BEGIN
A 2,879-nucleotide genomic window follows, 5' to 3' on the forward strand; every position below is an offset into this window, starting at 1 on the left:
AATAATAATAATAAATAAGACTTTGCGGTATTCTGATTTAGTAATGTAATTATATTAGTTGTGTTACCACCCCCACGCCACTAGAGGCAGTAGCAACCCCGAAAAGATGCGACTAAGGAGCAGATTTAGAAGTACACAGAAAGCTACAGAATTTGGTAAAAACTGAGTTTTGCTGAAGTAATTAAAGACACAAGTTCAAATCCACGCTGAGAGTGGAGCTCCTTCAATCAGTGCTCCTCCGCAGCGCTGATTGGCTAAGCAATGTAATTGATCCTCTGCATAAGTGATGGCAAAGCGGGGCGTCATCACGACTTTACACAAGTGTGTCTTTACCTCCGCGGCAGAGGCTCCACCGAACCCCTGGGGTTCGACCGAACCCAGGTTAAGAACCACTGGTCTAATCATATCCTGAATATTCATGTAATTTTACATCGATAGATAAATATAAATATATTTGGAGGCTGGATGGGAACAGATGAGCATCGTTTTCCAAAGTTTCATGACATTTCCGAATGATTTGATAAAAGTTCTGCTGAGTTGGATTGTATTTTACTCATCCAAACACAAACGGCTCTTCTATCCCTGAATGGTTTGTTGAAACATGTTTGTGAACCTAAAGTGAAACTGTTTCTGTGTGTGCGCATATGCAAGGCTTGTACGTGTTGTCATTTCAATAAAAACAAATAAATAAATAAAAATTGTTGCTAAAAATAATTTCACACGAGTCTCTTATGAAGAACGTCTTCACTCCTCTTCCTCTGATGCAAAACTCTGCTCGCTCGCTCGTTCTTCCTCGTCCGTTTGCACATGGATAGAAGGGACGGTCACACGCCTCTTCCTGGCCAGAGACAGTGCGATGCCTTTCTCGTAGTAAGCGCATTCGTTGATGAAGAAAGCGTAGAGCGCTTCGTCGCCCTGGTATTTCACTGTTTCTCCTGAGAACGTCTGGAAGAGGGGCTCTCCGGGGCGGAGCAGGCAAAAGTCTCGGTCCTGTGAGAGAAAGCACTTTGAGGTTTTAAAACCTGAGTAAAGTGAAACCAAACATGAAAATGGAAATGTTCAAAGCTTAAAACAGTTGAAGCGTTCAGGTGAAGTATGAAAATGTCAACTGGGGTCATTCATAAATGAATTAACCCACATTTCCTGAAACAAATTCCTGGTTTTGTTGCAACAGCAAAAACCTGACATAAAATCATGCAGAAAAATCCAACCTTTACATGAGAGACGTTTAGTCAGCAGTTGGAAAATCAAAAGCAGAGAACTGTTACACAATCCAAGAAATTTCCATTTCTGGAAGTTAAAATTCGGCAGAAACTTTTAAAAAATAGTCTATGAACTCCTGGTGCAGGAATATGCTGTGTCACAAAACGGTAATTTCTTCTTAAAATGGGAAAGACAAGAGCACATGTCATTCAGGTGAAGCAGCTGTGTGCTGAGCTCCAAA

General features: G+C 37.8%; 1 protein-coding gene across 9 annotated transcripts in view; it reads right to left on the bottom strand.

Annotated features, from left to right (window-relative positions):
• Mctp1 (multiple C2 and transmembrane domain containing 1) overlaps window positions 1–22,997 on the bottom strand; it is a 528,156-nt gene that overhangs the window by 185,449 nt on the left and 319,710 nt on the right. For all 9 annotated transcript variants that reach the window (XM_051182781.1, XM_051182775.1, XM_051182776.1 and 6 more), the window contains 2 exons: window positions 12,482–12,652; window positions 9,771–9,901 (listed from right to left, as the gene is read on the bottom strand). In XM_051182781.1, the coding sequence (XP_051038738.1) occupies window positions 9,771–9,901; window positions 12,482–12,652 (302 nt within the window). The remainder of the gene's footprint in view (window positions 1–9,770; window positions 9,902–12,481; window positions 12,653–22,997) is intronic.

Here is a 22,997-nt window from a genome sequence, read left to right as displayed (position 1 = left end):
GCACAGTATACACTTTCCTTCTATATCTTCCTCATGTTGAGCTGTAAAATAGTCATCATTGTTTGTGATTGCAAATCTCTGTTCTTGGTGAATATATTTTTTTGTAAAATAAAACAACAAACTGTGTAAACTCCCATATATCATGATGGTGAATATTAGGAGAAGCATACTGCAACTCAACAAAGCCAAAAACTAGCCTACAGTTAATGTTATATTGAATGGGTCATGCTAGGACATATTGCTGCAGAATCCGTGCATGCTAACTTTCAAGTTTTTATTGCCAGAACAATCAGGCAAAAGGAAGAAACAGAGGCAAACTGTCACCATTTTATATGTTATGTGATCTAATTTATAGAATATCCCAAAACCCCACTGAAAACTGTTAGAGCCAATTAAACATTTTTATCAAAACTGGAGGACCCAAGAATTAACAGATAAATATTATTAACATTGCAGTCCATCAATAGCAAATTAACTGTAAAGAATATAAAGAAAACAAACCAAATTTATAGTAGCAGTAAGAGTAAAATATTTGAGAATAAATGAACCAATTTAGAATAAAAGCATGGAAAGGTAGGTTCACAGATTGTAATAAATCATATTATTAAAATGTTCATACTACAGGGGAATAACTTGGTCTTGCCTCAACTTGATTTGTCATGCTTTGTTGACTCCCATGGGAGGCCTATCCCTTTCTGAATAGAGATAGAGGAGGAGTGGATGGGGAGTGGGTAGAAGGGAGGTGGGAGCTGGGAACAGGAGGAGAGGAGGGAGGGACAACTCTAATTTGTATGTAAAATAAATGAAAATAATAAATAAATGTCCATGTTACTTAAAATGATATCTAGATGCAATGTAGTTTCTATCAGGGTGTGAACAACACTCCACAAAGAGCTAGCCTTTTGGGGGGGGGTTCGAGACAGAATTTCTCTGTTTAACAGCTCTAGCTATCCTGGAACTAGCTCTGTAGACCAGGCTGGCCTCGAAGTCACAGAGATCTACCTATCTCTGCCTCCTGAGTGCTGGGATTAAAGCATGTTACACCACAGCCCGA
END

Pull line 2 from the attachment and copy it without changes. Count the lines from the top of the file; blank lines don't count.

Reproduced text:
AATAATAATAATAAATAAGACTTTGCGGTATTCTGATTTAGTAATGTAATTATATTAGTTGTGTTACCACCCCCACGCCACTAGAGGCAGTAGCAACCCCGAAAAGATGCGACTAAGGAGCAGATTTAGAAGTACACAGAAAGCTACAGAATTTGGTAAAAACTGAGTTTTGCTGAAGTAATTAAAGACACAAGTTCAAATCCACGCTGAGAGTGGAGCTCCTTCAATCAGTGCTCCTCCGCAGCGCTGATTGGCTAAGCAATGTAATTGATCCTCTGCATAAGTGATGGCAAAGCGGGGCGTCATCACGACTTTACACAAGTGTGTCTTTACCTCCGCGGCAGAGGCTCCACCGAACCCCTGGGGTTCGACCGAACCCAGGTTAAGAACCACTGGTCTAATCATATCCTGAATATTCATGTAATTTTACATCGATAGATAAATATAAATATATTTGGAGGCTGGATGGGAACAGATGAGCATCGTTTTCCAAAGTTTCATGACATTTCCGAATGATTTGATAAAAGTTCTGCTGAGTTGGATTGTATTTTACTCATCCAAACACAAACGGCTCTTCTATCCCTGAATGGTTTGTTGAAACATGTTTGTGAACCTAAAGTGAAACTGTTTCTGTGTGTGCGCATATGCAAGGCTTGTACGTGTTGTCATTTCAATAAAAACAAATAAATAAATAAAAATTGTTGCTAAAAATAATTTCACACGAGTCTCTTATGAAGAACGTCTTCACTCCTCTTCCTCTGATGCAAAACTCTGCTCGCTCGCTCGTTCTTCCTCGTCCGTTTGCACATGGATAGAAGGGACGGTCACACGCCTCTTCCTGGCCAGAGACAGTGCGATGCCTTTCTCGTAGTAAGCGCATTCGTTGATGAAGAAAGCGTAGAGCGCTTCGTCGCCCTGGTATTTCACTGTTTCTCCTGAGAACGTCTGGAAGAGGGGCTCTCCGGGGCGGAGCAGGCAAAAGTCTCGGTCCTGTGAGAGAAAGCACTTTGAGGTTTTAAAACCTGAGTAAAGTGAAACCAAACATGAAAATGGAAATGTTCAAAGCTTAAAACAGTTGAAGCGTTCAGGTGAAGTATGAAAATGTCAACTGGGGTCATTCATAAATGAATTAACCCACATTTCCTGAAACAAATTCCTGGTTTTGTTGCAACAGCAAAAACCTGACATAAAATCATGCAGAAAAATCCAACCTTTACATGAGAGACGTTTAGTCAGCAGTTGGAAAATCAAAAGCAGAGAACTGTTACACAATCCAAGAAATTTCCATTTCTGGAAGTTAAAATTCGGCAGAAACTTTTAAAAAATAGTCTATGAACTCCTGGTGCAGGAATATGCTGTGTCACAAAACGGTAATTTCTTCTTAAAATGGGAAAGACAAGAGCACATGTCATTCAGGTGAAGCAGCTGTGTGCTGAGCTCCAAA